Whitening products are a fast-growing segment of the beauty industry in Asia, the Middle East and Africa; for many people, having light, porcelain-like skin is considered ideal.
Whitening products are a fast-growing segment of the beauty industry in Asia, the Middle East and Africa; for many people, having light, porcelain-like skin is considered ideal. While I understand that every culture has different concepts of beauty, it saddens me to think about the number of women who inevitably think something's wrong with their dark skin. It's easy to understand why Sweetstrawberry, who lives in Korea, feels so frustrated by the narrow ideals she encounters at school.
As globalization spreads, this issue isn't likely to go away anytime soon. While some of the controversy can be attributed to cultural differences—after all, Caucasian people get spray-on tans!—you can't argue with the potential danger of certain whitening products. Those that contain hydroquinone and other mercury-based products can lead to skin blisters and burns (and, ironically, darkening). In some cases, they can lead to nerve damage and even death.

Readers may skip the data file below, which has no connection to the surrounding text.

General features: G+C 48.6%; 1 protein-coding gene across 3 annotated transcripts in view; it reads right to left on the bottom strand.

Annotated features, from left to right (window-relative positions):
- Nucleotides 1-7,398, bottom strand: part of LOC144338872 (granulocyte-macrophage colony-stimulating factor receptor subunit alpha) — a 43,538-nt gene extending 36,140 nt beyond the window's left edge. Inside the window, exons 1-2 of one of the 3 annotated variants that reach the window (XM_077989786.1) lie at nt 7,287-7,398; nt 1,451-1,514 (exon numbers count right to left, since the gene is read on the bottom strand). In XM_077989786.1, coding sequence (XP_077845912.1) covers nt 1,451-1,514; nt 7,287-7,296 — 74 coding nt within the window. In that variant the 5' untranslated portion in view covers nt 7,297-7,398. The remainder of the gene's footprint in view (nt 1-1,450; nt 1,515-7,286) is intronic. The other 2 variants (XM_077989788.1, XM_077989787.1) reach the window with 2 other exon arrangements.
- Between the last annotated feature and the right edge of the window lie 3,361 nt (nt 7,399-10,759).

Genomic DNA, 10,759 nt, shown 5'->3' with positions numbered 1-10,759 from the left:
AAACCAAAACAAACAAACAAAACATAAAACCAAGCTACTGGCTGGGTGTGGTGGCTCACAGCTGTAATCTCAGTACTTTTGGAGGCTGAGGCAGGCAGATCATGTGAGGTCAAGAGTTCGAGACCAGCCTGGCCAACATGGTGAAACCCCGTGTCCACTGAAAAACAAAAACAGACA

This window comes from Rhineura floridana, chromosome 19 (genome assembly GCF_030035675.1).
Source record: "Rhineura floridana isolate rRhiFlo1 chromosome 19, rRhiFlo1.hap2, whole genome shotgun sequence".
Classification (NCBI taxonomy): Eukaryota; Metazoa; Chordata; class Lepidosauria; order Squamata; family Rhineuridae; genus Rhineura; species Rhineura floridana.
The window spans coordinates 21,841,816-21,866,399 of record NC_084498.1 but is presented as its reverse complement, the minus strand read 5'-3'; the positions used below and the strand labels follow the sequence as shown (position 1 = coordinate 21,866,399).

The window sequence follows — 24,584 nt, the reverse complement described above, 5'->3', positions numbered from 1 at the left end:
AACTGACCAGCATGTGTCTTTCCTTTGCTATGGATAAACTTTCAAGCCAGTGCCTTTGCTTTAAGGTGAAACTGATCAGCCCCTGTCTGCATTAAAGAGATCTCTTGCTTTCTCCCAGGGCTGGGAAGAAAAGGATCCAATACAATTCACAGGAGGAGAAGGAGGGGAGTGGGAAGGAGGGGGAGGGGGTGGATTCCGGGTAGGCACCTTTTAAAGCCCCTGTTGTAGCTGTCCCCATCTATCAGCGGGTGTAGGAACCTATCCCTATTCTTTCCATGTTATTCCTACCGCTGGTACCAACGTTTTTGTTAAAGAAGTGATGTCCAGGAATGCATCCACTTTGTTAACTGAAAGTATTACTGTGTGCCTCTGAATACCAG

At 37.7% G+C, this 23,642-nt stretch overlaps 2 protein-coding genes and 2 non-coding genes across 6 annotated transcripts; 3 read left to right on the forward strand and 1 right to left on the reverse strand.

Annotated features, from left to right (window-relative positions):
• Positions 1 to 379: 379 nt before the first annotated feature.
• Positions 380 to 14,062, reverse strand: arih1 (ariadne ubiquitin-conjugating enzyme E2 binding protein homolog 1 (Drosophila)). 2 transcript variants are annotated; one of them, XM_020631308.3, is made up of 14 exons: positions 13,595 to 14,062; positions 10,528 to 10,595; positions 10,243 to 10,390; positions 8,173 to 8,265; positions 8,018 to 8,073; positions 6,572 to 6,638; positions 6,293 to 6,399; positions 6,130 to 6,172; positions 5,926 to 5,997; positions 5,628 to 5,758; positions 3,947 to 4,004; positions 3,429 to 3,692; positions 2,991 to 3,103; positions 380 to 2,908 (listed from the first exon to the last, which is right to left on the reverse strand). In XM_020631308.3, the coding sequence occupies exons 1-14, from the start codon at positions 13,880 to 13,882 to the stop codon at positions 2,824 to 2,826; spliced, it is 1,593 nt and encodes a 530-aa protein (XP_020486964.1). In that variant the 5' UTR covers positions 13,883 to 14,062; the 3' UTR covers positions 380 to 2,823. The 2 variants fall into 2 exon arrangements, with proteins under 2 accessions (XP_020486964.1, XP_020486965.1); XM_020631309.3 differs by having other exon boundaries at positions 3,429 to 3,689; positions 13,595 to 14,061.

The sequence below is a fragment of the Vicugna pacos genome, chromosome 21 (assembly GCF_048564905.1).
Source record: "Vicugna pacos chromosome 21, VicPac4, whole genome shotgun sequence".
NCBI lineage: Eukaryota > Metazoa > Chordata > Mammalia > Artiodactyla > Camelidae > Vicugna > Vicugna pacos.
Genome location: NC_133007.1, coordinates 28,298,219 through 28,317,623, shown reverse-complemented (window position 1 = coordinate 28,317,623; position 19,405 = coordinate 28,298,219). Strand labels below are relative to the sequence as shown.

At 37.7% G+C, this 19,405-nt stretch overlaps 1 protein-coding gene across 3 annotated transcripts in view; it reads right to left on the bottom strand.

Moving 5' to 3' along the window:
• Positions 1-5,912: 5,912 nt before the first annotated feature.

Of course, not all whitening products are worrisome. Some aren't terribly far from what you'd find in your average American Walgreens; they're just sold under a different name. These products are safe because they're not about bleaching the skin; instead, they aim to even out the complexion and protect against age spots. Yet much of the marketing language implies that dark skin is a disorder that needs to be cured. An ad for Olay White Radiance, for instance, "fights the five signs of skin darkening." Pond's just launched a White Beauty Detox product line in India last month. And then there's a Fair & Lovely commercial, whose heroine shows that without the whitening cream, she'd be a jobless, dateless loser. To see it, read more